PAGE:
Saturday, 19 October 2013

SPOON # 40 - Saturday 12th October

I've momentarily solved the wood shortage issue with a few decent pieces of laurel which I noticed had been lopped from a bush beside the school entrance where I work and left to rot. I didn't think they looked like they had been cut too long ago - they had dead leaves on so I figured probably this year at least. I grabbed a saw from the caretaker and hacked me off a few pieces that, if they were still green, would be good for four or five spoons. Julian warned me that dead wood dries out quicker with the leaves on, but I thought it was at least worth a try.

There was a nice, straight-ish crook, so I thought I would begin with a small ladle, since I gave the only other ladle I had last weekend to my brother-in-law who I know will actually use it. The laurel actually carved well - certainly not too dry (I've carved much drier and harder wood), but also not fresh, which in some respects is better as the wood doesn't seem to be so fibrous and carves cleaner. Also, not so much chance of the spoon drying too quickly and splitting, which is one of the things that upsets me more than anything, closely followed by when my wife puts the long handled serving spoons in the utensil drawer instead of in the jar under the sink where she knows they belong (I suspect she is trying to drive me slowly insane).

The finished spoon, whilst not ground-breaking in its design, is a little different for me as it is fairly asymmetric, in that there is a distinct twist between the handle and the bowl and I would usually aim for completely symmetrical, but I figured, what's the point of using a crook where you follow the natural line of the grain, if I'm only going to alter that line to suit my own eye. As it turns out, it doesn't offend me too much and it's a nice little spoon.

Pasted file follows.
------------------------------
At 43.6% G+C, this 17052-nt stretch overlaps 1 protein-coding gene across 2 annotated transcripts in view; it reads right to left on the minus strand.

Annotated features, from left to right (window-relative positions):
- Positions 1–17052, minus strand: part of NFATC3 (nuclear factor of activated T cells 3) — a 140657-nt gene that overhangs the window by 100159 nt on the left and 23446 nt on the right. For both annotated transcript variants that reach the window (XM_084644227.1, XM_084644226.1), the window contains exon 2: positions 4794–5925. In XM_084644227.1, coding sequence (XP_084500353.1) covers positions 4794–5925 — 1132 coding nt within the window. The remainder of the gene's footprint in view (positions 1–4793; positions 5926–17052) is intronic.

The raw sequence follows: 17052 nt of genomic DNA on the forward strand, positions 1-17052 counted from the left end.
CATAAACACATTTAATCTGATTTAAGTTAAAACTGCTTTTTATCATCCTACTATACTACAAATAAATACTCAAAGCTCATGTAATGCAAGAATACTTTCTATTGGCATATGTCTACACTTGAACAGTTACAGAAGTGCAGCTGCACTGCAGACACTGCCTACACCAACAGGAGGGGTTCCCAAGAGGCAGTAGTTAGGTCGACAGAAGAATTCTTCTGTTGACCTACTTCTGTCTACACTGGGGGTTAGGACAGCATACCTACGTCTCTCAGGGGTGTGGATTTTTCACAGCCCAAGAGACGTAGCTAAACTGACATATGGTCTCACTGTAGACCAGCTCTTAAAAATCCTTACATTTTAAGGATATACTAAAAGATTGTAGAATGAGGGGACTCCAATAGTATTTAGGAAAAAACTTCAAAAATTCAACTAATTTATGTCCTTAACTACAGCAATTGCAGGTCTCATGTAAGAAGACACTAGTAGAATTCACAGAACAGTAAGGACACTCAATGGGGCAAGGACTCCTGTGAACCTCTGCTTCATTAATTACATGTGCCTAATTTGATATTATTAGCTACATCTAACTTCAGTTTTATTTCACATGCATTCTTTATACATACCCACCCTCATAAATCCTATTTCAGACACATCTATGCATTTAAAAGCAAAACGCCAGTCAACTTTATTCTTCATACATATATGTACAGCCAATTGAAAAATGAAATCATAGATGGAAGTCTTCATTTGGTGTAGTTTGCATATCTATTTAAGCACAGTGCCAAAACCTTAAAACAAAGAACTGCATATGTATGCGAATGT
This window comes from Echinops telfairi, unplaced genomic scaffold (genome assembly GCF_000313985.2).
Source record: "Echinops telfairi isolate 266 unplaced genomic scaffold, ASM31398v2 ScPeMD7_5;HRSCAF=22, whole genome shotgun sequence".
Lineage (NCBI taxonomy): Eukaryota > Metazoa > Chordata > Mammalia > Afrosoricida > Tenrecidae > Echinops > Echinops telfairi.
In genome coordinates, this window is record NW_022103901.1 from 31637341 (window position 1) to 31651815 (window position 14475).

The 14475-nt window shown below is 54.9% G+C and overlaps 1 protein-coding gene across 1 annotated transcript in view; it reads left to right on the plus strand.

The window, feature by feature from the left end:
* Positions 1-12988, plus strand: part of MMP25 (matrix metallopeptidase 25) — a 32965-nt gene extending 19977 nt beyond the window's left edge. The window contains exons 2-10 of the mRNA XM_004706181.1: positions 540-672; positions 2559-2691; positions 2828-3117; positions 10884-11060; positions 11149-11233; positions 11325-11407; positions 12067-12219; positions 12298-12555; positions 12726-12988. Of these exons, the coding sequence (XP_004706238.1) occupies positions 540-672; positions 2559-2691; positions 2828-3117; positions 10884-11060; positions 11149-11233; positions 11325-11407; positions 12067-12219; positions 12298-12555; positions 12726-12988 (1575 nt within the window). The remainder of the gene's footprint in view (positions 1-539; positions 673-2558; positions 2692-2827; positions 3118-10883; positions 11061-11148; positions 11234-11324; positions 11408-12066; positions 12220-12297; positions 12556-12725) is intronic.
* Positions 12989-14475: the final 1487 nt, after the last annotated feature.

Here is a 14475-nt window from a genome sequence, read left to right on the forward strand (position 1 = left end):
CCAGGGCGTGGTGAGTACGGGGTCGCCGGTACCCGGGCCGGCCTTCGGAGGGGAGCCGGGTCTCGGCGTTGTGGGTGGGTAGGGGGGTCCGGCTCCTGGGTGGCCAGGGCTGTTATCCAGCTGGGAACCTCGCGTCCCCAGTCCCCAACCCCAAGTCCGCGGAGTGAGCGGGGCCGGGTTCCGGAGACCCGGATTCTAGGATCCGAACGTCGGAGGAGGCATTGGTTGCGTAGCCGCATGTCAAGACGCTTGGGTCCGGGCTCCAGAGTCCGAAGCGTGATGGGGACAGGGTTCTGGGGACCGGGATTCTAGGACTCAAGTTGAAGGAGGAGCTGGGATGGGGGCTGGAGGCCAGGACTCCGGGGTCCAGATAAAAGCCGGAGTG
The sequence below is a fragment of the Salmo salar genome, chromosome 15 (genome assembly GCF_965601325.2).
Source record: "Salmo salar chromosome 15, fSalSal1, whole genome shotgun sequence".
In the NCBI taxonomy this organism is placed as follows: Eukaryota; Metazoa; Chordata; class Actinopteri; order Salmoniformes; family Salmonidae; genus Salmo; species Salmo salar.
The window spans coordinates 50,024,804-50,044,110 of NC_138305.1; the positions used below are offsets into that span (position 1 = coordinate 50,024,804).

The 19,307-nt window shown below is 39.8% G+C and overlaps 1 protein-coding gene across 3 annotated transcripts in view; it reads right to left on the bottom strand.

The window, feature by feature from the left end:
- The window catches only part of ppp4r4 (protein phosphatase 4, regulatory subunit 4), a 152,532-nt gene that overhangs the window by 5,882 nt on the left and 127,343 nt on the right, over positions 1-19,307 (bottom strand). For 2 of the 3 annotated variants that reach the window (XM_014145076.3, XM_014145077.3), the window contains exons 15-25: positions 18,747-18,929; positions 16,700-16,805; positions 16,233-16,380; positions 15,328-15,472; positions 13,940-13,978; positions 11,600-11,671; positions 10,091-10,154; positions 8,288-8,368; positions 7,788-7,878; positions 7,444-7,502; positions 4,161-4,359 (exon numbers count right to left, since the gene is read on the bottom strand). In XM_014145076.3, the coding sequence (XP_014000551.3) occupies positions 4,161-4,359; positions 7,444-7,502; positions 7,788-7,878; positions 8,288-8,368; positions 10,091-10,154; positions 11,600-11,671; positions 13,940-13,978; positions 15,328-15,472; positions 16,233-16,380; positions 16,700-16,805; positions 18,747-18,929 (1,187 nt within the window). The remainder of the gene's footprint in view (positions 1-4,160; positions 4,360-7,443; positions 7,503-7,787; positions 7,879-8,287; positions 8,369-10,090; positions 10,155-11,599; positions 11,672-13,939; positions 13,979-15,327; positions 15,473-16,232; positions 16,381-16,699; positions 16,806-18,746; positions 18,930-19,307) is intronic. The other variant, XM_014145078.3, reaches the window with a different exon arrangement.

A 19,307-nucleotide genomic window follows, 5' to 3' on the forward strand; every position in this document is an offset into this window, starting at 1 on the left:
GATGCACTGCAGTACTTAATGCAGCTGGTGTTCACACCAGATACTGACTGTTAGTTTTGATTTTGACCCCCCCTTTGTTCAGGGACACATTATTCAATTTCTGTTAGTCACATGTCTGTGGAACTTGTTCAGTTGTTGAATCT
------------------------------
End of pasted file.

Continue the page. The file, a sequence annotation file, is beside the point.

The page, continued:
You'll notice I've left a thin strip of bark on the handle in order to maintain the shape -
we'll have to see if that stays on or not.

Apologies that I forgot again to put something else in the photos for a size reference - it's small for a ladle, about 6 inches, and I guess it would work well as an olive spoon.

As you will see, it has an over exaggerated keel on the heel of the bowl, which at first I thought I would trim back as I was afraid it looked too heavy for such a small ladle, but in the end decided to leave it as it was. I might carve the handle a little at a later date - though I know I say that a lot and then rarely get round to it. I'd really like to learn more carving and kolrossing skills. I guess I need a decent pointed knife.


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  2. Re: driving you slowly insane. While flattered by the idea that I could be so devious and determined as to spend 21 years in the attempt, I think being driven insane requires you to at some point have been sane. You carve spoons. For fun. You thrash about in the shrubbery outside of your school (for which I'm sure there must be some sort of register) and you fill the boot of the car with assorted undergrowth and the attendant wildlife. I think I get to put the long handled spoons wherever the mood takes me - any arguments? Ruth x